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Uhuru, Raila big win as Senate passes Political Parties Amendment Bill 2021

By Justus Karanja

The Senate last night passed the Political Parties Amendment Bill setting the stage for President Uhuru Kenyatta (pictured above with Raila) to sign into law.

Once the President assents the Bill, the country will have a law that allows political parties to field candidates jointly under a coalition party.

But there are fears Deputy President William Ruto-led United Democratic Alliance (UDA) and activists might move to court to block the Bill.

In the Senate, Ruto allies had staged a spirited fight against the bill describing it as a tool designed for selfish political interests.

The senators passed the Bill without any amendments despite a spirited effort by United Democratic Alliance (UDA) leaning members who had proposed 15 amendments.

Senators led by Irungu Kang'ata (Murang'a), Petronila Were (Nominated), Kipchumba Murkomen (Elgeyo Marakwet), Enoch Wambua (Kitui), Samson Cheragei (Nandi) and Isaac Mwaura (Nominated) filed amendments to the bill which were rejected.

Kang’ata sought to have clause 22 that provides for methods of conducting party primaries deleted.

The clause provides for direct and indirect nominations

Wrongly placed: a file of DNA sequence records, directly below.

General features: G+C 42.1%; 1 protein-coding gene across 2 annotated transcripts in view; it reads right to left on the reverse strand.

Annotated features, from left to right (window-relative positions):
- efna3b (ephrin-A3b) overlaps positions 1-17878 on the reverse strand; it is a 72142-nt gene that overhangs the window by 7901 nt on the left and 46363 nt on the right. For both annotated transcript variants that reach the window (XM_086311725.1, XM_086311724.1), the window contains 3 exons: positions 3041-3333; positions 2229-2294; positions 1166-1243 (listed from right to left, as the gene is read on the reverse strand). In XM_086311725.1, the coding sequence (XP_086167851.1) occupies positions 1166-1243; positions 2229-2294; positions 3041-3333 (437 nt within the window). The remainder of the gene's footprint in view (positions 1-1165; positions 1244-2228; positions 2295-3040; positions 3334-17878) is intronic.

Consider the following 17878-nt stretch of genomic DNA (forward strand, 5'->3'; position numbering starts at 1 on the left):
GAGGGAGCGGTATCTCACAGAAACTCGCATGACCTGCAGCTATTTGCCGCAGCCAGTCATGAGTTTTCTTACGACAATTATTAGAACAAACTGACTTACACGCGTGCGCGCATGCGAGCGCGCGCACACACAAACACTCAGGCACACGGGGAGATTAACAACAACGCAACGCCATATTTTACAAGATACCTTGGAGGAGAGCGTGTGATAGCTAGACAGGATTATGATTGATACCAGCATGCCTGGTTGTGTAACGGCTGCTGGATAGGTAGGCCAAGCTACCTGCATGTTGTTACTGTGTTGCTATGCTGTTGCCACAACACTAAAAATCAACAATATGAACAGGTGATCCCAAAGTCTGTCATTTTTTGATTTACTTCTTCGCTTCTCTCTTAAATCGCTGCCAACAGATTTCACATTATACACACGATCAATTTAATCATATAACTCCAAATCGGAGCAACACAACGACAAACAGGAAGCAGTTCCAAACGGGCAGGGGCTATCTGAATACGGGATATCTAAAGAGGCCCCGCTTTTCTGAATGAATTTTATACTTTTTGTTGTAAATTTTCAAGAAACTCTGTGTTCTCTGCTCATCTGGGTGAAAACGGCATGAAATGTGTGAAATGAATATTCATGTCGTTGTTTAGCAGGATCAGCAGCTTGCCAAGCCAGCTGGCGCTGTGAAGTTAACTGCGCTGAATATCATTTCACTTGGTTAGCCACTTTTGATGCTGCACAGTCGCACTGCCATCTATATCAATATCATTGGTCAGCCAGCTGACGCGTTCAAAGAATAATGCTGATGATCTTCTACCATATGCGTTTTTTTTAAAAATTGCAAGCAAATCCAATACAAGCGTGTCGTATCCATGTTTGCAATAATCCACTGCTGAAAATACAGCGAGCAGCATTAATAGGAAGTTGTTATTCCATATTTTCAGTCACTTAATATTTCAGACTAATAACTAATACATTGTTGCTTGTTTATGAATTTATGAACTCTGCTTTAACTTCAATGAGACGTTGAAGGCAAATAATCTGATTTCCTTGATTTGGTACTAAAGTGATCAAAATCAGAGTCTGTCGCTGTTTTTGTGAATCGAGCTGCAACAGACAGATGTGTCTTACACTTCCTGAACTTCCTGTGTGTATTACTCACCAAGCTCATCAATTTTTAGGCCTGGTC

Cherargei had proposed amendments by seeking to expunge requirement that only registered party members can participate in a nomination.

Wambua, an ally of Wiper leader Kalonzo Musyoka, dropped his proposed amendments.

 He had sought to amend clause seven of the bill that has exempted accounts of political parties from being audited.

President Kenyatta and ODM leader Raila Odinga had the final laugh when 28 Senators voted to support the bill with only three dissenting.

Elgeyo Marakwet Senator Kipchumba Murkomen described the bill as “terrible, hopeless and useless” while warning his colleagues from the rival camp that they will be the first victims of the law.

“The elections under the Constitution, is a function of IEBC, unfortunately, because some people want to micromanage political parties, they have given RPP the responsibility to manage political parties in terms of verifying registers and giving specific timelines,” protested Murkomen.

Similar opposition came from Senator Cherargei who accused the Senate Committee on Justice, Legal Affairs and Human Rights of allegedly being influenced by external forces in writing its reports.

After the passage of the bill, Cherargei said they would be moving to the courts exuding confidence that the court will strike out the bill that he termed as unconstitutional. 


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